The main point of Werner’s talk was to show that our brain is not objective in the interpretation of sensory cues that it receives from the environment and for that reason our interpretation of reality and behaviour is strongly influenced by the survival mechanisms that our brain developed. In the end of the talk Werner used a genetic algorithm example to show how this interpretation of reality in terms of the survival mechanisms can help or not for an individual to survive in a given environment.

Learning in Brains and Machines by Steffen Schneider

Deep neural networks are by far the most successful machine learning models nowadays when it comes to the processing of large datasets composed of natural signals. While originally inspired by advances in neuroscience in the 1950s, the field has branched to a certain extent over the past years. The talk of our colleague Steffen Schneider addressed the core principles in training neural networks and highlighted difficulties that today’s best algorithms face when it comes to robust inference making a comparison with human visual system.

Steffen’s Talk also addressed the core problems of adversarial samples for classification systems and how to deal with domain shift under different noise models making a parallel between the way in which human brain deals with this problems in object recognition and the way we could integrate this brain solutions to artificial neural network architectures.

Sensory-motor proprioception in robotics by Germán Díez Valencia

In this talk our colleague Germán Díez Valencia showed us some highlights of his work in the emulation of sensory-motor proprioception in robots. Through his presentation we discussed important topics like predictive coding and the free energy principle, and its viability to be applied in this emulation framework.
The talk also went through concepts like sensor fusion and how to make this fusion using deep learning architectures, as well as how to use this deep learning architectures to fuse sensory cues, and how possibly one can use this to model sensory-motor proprioception in robots. One important discussion derived from this talk was the use of deep learning architectures to model cognitive functions, as well as the connection between different variational learning architectures with the modeling of cognitive functions. For instance, the model of free energy through variational autoencoders.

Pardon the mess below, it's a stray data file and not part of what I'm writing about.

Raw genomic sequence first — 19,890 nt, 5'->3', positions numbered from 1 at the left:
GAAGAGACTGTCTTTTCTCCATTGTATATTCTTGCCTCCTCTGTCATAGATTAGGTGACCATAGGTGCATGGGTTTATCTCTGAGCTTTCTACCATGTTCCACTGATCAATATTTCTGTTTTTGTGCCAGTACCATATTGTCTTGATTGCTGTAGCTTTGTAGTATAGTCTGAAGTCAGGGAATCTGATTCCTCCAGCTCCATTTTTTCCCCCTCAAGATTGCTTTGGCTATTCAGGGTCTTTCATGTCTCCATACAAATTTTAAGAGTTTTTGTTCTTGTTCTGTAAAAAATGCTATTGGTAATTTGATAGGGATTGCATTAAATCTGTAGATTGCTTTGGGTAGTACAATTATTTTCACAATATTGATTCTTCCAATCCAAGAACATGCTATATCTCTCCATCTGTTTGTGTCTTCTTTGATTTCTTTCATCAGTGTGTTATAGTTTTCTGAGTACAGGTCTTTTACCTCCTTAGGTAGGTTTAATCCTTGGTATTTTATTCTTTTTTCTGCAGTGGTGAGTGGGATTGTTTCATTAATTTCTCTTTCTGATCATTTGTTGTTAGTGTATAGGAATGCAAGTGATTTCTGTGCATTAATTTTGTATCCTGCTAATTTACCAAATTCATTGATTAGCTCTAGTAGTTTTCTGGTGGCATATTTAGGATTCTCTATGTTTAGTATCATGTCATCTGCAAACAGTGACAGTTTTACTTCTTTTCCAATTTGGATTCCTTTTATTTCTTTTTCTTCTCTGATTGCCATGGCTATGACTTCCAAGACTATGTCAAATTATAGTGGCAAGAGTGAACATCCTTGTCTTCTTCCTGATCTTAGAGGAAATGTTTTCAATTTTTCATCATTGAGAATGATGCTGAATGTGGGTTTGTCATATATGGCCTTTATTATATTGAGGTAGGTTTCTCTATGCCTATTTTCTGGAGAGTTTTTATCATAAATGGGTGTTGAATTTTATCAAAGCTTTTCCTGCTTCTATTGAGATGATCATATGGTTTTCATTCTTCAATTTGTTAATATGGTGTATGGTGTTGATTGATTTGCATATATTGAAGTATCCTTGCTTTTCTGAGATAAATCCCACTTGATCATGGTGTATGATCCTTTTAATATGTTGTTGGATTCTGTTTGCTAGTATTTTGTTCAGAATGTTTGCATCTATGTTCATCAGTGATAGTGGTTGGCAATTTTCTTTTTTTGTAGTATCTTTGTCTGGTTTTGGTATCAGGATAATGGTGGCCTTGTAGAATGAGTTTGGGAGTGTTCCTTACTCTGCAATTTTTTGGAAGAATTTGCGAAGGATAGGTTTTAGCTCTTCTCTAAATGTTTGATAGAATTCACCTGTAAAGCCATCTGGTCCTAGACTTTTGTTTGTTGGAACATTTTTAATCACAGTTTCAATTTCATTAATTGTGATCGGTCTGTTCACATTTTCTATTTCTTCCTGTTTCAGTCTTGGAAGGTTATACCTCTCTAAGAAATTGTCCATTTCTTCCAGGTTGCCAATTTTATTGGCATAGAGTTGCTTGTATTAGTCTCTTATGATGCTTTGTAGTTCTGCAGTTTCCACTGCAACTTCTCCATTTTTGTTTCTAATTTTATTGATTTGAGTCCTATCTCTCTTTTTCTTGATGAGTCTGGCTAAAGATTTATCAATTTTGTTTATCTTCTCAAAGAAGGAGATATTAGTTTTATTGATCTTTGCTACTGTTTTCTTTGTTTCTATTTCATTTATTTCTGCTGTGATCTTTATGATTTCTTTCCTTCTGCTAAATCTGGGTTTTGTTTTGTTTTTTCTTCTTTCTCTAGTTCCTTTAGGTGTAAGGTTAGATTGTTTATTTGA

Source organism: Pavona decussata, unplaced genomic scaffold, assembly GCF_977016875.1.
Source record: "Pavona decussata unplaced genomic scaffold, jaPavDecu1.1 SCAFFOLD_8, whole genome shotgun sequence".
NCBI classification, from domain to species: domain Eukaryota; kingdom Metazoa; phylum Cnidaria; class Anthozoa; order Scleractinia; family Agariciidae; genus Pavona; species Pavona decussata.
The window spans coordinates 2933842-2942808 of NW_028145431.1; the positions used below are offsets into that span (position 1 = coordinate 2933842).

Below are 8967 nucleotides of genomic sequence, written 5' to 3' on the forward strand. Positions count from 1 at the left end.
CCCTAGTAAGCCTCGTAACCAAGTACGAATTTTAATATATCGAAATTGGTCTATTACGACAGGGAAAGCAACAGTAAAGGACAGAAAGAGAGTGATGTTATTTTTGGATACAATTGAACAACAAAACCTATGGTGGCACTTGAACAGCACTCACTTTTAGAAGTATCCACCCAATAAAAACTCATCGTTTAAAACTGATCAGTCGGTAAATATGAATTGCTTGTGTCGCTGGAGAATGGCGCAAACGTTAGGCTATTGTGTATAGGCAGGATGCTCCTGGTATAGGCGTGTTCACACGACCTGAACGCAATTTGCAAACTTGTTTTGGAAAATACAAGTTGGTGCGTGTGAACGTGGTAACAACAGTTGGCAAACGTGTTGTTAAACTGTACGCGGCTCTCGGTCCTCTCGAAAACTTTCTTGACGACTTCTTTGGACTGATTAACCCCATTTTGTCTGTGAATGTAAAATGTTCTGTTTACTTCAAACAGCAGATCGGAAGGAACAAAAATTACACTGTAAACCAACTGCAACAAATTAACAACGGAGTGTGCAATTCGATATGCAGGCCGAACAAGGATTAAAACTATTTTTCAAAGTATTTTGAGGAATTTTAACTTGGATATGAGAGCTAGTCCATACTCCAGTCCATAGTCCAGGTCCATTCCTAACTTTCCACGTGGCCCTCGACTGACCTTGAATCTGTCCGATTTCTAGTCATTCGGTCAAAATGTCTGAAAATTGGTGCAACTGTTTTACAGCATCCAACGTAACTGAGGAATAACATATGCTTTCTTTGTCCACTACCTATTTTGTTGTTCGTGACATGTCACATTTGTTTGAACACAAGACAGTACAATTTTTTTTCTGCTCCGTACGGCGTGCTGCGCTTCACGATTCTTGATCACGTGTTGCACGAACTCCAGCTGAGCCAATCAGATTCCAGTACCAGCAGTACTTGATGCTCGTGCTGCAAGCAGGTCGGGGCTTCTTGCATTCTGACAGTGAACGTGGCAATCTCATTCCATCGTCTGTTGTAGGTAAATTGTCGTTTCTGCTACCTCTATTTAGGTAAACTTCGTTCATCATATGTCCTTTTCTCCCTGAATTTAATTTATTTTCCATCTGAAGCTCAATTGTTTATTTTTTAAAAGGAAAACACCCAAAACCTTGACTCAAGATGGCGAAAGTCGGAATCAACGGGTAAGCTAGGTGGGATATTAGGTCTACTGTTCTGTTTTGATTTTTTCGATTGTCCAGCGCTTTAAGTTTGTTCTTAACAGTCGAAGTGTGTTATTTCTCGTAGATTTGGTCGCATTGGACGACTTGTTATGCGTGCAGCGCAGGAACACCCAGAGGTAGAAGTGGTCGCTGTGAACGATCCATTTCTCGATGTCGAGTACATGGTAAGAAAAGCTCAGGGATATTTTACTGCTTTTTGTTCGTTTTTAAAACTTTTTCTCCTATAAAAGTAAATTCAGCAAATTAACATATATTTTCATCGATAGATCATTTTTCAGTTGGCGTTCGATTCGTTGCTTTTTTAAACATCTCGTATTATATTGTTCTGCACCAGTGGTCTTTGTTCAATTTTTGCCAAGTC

Politics in Bavaria by Auguste and Jonas

Politics is a very important part of our everyday life. Since we are living in Germany and a lot of us aren’t fluent in German, Auguste and Jonas made sure to explain all the details about the new police law in Bavaria. They presented unbiased information which is very difficult to find, because the media tends to present stirred data, or over exaggerate opinions. After their presentation we split into groups and shared our personal opinion on this topic, the pros and cons we see on the ongoing debate about security in Bavaria.

Ethical Aspects of Neuroenhancement by Nicolas

The last talk, prepared by Nicolas, was about Huxleysia. Huxleysia is a democratic country that does not have natural resources and is facing an economic crisis. The government of Huxleysia believes that their real resources are in the heads of their people, and they want to improve these resources. Students were asked to form groups, and within 40 minutes of discussion, design neuroenhancement solutions that would help Huxleysia have smarter citizens and overcome the economic crisis. Afterwards each groups presented their solutions and Nicolas continued by talking about the definition of good life, and considerations while designing a technology that affects humans, such as involving the society while designing a technology for the society, caring about humanistic values, as well as thinking about the systemic sequence of the technological artifact.

Figure 1: Each group’s (and members') contribution to the presentation. (a) The histogram of the total contribution of each member, and groups. The outer numbers are the number of members in each group. (b) Each group’s location in the room (this is just a hint for the participants to find their group).

During the presentation, as a fun activity, we recorded the total time of each participants contribution in the presentation. The results are shown in figure 1. Some interesting information could be gained from this data. For instance, as we can see from Figure 1a, some groups have done a great job distributing the presentation throughout their members, as oppose to some other groups - whether that is an strategy or not, is left for the groups and their members to discuss.

Future Projects

Our group is very enthusiastic and productive which is the main reason why we decided to organize some extracurricular activities by ourselves. During the workshop, all of the students had a chance to put up their ideas on a list which would be discussed at the end. A lot of creative ideas were put on this list, and at the end 4 big projects came up.

Blog on Learning in Brains and Machines

One of the the interesting projects we decided to start in our retreat is a scientific divulgation Blog called Brains-Machines. Through this blog we intend to share our experience and knowledge in order to create a community around this neuroengineering related disciplines and promote synergy between multiple human sciences.

The topics we want to discuss In our Brain-Machines are:

  • History / From Cybernetics to AI
  • Adversarial Examples